coastguard.dodlive.mil

  • The crew of Coast Guard Cutter Margaret Norvell. U.S. Coast Guard photo.

    The crew of Coast Guard Cutter Margaret Norvell. U.S. Coast Guard photo.

  • Crewmembers on the bridge of Coast Guard Cutter Margaret Norvell. U.S. Coast Guard photo.

    Crewmembers on the bridge of Coast Guard Cutter Margaret Norvell. U.S. Coast Guard photo.

  • Underway aboard the service’s newest fast response cutter. U.S. Coast Guard photo.

    Underway aboard the service’s newest fast response cutter. U.S. Coast Guard photo.

  • The crew of Coast Guard Cutter Margaret Norvell. U.S. Coast Guard photo.
  • Crewmembers on the bridge of Coast Guard Cutter Margaret Norvell. U.S. Coast Guard photo.
  • Underway aboard the service’s newest fast response cutter. U.S. Coast Guard photo.
Maritime Reporter March 2015 Digital Edition
FREE Maritime Reporter Subscription
Latest Maritime News    rss feeds

News

WOW at USMMA

The United States Merchant Marine Academy Hosts 7th Annual Women on the Water Conference. Last week, The United States Merchant Marine Academy (USMMA) in conjunction with the U.

Methanol Powered Ferry Launched in Baltic Sea

Swedish ferry operator Stena Line has announced that it has converted the Stena Germanica to run on methanol, an industry first.   The company spent $24 million on converting the ship to methanol.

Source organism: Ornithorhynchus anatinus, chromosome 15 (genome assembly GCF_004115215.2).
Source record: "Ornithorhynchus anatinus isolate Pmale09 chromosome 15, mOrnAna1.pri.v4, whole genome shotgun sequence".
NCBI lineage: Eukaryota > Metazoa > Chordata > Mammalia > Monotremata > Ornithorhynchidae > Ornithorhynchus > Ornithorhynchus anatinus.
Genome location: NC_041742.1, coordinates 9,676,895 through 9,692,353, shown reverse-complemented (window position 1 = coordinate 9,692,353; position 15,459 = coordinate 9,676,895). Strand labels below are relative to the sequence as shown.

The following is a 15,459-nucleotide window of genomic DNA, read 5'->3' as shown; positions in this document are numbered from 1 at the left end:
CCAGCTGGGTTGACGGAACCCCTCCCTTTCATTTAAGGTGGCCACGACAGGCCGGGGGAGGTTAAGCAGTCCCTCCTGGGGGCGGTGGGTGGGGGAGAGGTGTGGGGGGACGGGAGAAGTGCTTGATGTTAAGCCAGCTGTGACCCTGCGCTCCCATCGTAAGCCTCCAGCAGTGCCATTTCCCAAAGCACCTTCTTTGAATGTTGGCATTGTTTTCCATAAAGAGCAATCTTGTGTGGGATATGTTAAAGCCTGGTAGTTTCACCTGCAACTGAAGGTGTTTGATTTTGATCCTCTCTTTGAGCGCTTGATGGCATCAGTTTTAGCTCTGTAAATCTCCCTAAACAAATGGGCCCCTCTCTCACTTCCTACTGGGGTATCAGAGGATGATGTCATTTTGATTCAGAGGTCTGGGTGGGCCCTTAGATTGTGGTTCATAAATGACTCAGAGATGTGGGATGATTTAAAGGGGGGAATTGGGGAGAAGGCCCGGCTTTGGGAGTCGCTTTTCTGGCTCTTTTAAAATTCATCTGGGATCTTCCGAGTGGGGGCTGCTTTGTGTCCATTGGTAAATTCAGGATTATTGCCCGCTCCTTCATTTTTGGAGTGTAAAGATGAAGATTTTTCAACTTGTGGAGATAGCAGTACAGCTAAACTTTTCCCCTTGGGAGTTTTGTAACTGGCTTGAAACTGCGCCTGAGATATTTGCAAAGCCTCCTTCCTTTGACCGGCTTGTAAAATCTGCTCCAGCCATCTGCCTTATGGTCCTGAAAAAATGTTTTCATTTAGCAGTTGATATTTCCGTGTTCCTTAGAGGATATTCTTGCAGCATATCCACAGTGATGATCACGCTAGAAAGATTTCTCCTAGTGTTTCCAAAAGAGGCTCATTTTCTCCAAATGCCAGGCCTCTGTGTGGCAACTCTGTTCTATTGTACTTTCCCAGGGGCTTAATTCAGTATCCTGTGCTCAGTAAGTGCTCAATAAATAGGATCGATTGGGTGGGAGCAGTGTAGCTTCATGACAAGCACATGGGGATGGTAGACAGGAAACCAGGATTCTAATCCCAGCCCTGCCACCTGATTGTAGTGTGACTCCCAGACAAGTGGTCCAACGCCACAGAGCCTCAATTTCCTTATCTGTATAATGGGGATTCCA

U.S. Oil Train Traffic mostly from Midwest to East Coast

U.S. oil trains delivered more than 13.5 million barrels of crude oil from the Midwest to the East Coast in January, according to government data that gives a first

Coast Guard

Malaysia Detains Nigerian Bandit Vessel

The Nigerian flagged fishing vessel, Viking, has been detained in Malaysia for violations of Malaysian maritime law.   Malaysian authorities have indicated that

USNS Spearhead Delivers Materials to Ghana Charities

The U.S. Navy’s joint high-speed vessel USNS Spearhead (JHSV 1) delivered wheelchairs and medical supplies to Ghanaian non-governmental organizations March 26, 2015.

USCG Flush Ice down River Systems to Facilitate Shipping

The Coast Guard cutter fleet is flushing ice through the Great Lakes river systems to prevent ice jams and facilitate commercial shipping as the shipping season

Vessels

BMT Expands to Meet Increased Workload

BMT Nigel Gee (BMT), a subsidiary of BMT Group, has announced the completion of new offices in Southampton in order to meet a large increase in design work.   Operating

Enhancements for Standard 22 Gyro Compass

The German navigation system manufacturer Raytheon Anschütz has announced a new revision of the Anschütz Standard 22 Gyro Compass System. The enhancements improve

NYC Ferries: Gladding-Hearn Building Three New Vessels

Gladding-Hearn Shipbuilding, Duclos Corporation, has begun construction of the first of three new sightseeing vessels for Circle Line Sightseeing Cruises, Inc., in New York City.

 
 
Maritime Contracts Maritime Standards Naval Architecture Navigation Pipelines Salvage Ship Electronics Ship Repair Shipbuilding / Vessel Construction Sonar
rss | archive | history | articles | privacy | terms and conditions | contributors | top maritime news | about us | copyright | maritime magazines
maritime security news | shipbuilding news | maritime industry | shipping news | maritime reporting | workboats news | ship design | maritime business

Time taken: 0.2185 sec (5 req/sec)